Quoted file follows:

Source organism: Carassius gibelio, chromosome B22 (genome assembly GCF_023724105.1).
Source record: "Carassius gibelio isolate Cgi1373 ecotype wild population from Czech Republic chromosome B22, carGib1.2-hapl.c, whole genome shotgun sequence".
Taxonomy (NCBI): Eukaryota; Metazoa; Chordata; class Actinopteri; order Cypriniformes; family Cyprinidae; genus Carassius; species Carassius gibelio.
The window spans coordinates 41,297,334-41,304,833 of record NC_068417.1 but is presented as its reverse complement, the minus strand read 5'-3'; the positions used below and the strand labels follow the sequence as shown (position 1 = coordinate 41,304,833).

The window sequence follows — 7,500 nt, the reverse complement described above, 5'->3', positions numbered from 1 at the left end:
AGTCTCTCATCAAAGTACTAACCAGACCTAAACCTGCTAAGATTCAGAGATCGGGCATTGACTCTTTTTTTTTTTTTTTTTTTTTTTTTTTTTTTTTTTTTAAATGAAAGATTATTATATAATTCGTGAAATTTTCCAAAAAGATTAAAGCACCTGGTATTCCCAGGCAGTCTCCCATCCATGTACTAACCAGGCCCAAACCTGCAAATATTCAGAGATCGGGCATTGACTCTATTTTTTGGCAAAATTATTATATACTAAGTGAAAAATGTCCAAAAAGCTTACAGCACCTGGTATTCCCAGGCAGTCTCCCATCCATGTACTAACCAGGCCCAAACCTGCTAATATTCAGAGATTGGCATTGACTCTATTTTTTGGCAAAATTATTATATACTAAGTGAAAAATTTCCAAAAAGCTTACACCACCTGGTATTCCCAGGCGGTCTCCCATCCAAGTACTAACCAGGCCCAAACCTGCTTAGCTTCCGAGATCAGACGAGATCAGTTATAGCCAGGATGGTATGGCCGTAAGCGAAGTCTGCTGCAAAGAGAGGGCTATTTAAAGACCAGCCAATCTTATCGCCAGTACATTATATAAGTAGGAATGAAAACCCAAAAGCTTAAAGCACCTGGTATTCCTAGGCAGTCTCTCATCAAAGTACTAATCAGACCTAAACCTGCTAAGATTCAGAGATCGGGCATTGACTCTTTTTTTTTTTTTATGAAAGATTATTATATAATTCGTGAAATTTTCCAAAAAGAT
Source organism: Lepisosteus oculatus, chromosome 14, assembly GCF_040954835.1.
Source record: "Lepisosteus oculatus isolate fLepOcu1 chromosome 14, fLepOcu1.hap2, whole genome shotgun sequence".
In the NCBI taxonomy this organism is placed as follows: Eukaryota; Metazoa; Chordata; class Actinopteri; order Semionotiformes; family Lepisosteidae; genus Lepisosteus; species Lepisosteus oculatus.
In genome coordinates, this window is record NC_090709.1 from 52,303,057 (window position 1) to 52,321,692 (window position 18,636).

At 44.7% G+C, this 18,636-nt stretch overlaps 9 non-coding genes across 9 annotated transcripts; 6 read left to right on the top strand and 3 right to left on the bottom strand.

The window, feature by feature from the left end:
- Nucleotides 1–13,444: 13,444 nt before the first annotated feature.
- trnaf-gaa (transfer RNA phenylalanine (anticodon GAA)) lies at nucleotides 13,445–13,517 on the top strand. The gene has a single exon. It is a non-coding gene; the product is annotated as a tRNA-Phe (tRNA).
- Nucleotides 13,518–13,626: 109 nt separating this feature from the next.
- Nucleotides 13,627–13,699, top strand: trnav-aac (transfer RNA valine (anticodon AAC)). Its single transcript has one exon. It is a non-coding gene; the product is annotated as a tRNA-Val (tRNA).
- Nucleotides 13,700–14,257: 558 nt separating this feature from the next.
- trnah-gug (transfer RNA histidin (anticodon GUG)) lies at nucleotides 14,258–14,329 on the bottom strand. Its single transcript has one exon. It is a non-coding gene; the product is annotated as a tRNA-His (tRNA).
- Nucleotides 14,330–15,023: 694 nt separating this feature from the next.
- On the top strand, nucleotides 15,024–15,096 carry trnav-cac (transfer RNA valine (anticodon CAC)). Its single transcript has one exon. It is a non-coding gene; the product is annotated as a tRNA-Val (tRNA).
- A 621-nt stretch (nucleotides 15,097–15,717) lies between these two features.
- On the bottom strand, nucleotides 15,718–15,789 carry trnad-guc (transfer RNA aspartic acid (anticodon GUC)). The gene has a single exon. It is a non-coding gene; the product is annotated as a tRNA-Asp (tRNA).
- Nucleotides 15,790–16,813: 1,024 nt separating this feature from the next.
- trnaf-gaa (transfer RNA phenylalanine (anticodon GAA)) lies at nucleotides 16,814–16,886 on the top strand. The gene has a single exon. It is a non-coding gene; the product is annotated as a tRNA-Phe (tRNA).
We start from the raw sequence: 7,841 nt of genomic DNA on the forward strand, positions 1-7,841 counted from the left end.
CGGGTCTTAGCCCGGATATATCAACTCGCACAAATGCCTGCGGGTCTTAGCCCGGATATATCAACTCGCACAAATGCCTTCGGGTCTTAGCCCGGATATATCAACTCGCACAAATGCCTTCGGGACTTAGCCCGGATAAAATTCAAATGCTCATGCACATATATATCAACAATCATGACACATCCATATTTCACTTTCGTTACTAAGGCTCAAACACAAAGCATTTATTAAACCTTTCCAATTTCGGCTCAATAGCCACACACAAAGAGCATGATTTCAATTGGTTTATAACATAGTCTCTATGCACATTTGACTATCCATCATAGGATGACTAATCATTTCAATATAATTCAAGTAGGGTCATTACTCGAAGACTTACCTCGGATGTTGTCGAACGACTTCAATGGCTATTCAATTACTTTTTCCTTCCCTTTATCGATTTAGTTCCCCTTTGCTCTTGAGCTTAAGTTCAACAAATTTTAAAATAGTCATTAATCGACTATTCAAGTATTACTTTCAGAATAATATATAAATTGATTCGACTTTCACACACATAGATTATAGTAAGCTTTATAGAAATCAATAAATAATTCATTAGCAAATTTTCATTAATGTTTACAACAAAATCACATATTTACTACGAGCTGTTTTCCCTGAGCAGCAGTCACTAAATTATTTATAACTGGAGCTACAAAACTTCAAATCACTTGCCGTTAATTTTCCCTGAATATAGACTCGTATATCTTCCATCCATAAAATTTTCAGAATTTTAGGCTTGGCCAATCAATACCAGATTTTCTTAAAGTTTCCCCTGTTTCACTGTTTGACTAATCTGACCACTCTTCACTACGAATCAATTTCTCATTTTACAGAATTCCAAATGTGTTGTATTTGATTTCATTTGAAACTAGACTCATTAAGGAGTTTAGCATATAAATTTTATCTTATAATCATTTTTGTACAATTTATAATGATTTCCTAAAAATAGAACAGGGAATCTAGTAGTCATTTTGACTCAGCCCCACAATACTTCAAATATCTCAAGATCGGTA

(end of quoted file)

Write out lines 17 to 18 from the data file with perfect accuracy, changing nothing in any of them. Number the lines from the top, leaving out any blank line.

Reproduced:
- Nucleotides 13,700–14,257: 558 nt separating this feature from the next.
- trnah-gug (transfer RNA histidin (anticodon GUG)) lies at nucleotides 14,258–14,329 on the bottom strand. Its single transcript has one exon. It is a non-coding gene; the product is annotated as a tRNA-His (tRNA).